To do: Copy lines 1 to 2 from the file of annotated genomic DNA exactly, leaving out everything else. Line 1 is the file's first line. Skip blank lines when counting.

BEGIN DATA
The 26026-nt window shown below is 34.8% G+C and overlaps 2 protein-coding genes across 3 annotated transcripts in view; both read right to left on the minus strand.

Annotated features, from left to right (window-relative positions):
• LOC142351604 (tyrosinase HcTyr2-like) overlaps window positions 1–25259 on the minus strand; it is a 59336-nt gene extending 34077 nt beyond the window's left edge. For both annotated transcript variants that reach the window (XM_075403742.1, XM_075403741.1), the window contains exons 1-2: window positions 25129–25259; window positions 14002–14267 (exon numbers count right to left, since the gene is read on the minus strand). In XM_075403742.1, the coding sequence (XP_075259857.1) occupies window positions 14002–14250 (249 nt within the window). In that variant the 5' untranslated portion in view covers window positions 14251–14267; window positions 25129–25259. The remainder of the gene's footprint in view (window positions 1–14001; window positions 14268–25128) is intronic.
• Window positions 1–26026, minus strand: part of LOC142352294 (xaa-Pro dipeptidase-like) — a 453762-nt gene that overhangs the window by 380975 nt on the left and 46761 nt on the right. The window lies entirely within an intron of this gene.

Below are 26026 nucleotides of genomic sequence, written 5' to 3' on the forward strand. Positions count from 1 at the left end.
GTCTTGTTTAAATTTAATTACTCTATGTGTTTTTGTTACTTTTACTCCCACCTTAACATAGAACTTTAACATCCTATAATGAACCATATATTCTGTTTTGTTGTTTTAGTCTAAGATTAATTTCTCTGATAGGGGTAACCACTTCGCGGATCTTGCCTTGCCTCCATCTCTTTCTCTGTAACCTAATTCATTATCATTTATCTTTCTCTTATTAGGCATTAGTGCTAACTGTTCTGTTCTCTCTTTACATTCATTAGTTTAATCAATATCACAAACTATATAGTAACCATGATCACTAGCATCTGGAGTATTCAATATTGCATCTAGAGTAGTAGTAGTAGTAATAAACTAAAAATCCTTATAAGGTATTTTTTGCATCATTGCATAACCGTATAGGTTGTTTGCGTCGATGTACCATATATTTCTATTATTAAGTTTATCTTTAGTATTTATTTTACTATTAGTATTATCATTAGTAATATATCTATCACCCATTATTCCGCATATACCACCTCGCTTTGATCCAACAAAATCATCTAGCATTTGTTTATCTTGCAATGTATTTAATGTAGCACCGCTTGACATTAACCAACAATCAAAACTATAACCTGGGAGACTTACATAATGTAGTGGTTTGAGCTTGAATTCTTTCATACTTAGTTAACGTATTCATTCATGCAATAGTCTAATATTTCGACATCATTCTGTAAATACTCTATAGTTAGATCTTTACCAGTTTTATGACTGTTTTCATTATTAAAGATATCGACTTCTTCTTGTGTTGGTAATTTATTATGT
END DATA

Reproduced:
The 26026-nt window shown below is 34.8% G+C and overlaps 2 protein-coding genes across 3 annotated transcripts in view; both read right to left on the minus strand.

Annotated features, from left to right (window-relative positions):